What is the current lie of the land?
Fine Gael were the largest party in the outgoing Dáil and led a minority government with the support of Independents through a confidence-and-supply agreement with Fianna Fáil, whose members abstained on key votes.
When the Dáil was dissolved the parties had the following number of TDs:
- Fine Gael – 47
- Fianna Fáil – 46
- Sinn Féin – 22
- Labour – 7
- Solidarity-People Before Profit – 6
- Green Party – 3
- Social Democrats – 2
- Independents/Others – 24
*There is a vacant seat in Cork North-Central following the resignation of former Fine Gael TD Dara Murphy in December.
I’m still not sure if I’m registered to vote, how can I find out?If in doubt, visit checktheregister.ie to see if your name is listed. You can also call your local authority for confirmation. However, if you’re not on the list it’s too late to register.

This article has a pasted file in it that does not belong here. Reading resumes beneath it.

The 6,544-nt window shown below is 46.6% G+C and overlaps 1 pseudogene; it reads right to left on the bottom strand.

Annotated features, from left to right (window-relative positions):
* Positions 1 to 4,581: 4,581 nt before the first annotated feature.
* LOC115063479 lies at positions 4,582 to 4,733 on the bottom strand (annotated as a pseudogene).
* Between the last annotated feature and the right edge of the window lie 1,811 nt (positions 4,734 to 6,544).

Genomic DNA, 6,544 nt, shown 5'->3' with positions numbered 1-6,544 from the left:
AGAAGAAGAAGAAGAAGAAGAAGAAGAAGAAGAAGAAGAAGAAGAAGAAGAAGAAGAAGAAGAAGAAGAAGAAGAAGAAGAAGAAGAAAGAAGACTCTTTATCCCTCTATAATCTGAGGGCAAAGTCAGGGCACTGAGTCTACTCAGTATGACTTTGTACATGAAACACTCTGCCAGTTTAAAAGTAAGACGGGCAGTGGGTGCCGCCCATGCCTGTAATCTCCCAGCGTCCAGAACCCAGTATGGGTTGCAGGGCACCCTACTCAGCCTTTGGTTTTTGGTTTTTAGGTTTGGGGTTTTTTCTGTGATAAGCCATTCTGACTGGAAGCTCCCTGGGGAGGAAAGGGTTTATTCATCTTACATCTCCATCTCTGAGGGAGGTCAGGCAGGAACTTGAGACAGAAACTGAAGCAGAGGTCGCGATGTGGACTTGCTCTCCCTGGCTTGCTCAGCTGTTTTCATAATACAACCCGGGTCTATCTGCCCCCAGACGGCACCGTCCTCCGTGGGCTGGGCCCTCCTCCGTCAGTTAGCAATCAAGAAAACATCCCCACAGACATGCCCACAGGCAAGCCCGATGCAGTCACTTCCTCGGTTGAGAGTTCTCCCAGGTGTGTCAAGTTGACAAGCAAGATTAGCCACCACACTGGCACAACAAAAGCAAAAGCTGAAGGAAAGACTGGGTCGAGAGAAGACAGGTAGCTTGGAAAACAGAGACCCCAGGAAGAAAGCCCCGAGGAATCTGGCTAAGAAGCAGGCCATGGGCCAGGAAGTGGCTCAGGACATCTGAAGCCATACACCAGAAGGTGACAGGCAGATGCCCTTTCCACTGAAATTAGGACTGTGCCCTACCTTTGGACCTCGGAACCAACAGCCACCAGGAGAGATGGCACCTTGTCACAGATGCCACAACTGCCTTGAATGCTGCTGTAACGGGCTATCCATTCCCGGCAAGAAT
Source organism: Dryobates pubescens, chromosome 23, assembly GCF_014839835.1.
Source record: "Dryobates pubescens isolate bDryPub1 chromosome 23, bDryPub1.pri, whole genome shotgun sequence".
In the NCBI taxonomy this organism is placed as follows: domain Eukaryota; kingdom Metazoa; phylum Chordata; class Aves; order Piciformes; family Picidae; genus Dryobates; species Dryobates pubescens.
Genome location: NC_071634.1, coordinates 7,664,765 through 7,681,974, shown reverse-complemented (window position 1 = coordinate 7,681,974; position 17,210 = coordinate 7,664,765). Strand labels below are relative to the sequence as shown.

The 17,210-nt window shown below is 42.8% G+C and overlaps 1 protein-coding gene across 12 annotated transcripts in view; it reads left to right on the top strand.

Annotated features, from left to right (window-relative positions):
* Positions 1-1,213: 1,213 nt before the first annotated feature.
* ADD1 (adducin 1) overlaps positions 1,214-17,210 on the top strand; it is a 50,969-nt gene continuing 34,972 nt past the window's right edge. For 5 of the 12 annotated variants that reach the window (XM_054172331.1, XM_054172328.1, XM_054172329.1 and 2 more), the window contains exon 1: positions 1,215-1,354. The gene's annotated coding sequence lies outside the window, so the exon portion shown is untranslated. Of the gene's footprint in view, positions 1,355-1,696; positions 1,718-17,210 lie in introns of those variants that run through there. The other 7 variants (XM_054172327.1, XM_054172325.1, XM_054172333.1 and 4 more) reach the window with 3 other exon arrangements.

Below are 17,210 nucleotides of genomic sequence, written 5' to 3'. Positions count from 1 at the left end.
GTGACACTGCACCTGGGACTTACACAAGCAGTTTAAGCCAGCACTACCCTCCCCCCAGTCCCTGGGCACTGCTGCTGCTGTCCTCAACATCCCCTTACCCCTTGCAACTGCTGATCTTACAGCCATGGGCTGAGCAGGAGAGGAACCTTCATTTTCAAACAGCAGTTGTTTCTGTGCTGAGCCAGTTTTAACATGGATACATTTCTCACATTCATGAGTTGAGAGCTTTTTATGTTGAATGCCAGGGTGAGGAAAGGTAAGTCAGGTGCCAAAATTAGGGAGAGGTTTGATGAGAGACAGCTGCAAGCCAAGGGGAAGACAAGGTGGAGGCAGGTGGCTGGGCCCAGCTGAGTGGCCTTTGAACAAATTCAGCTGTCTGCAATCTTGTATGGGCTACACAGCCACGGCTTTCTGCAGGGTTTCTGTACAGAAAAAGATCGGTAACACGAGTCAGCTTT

Only Irish and British citizens aged 18 or older and residing in the State can vote in an Irish general election.
What time can I vote tomorrow?
Polling stations open at 7am and will remain open until 10pm. As this election is taking place on a Saturday, it’s unclear when will be the busiest times to vote. However, the general consensus is to get out early and not leave your vote to the last minute.
I don’t know where my polling station is, where do I find that out?
If you are registered to vote you should have received your polling card by now. This will tell you the name and address of your local polling station. If you cannot find your polling card or are still unsure of where your polling station is call your local city/county council. You can find a full list of councils here.
What do I need to bring with me to vote?
Quite simply, bring ID. Don’t panic if you don’t have your polling card. The Department of Local Government has underlined that voters on the register do not need a polling card to vote as a number of other forms of identification are acceptable.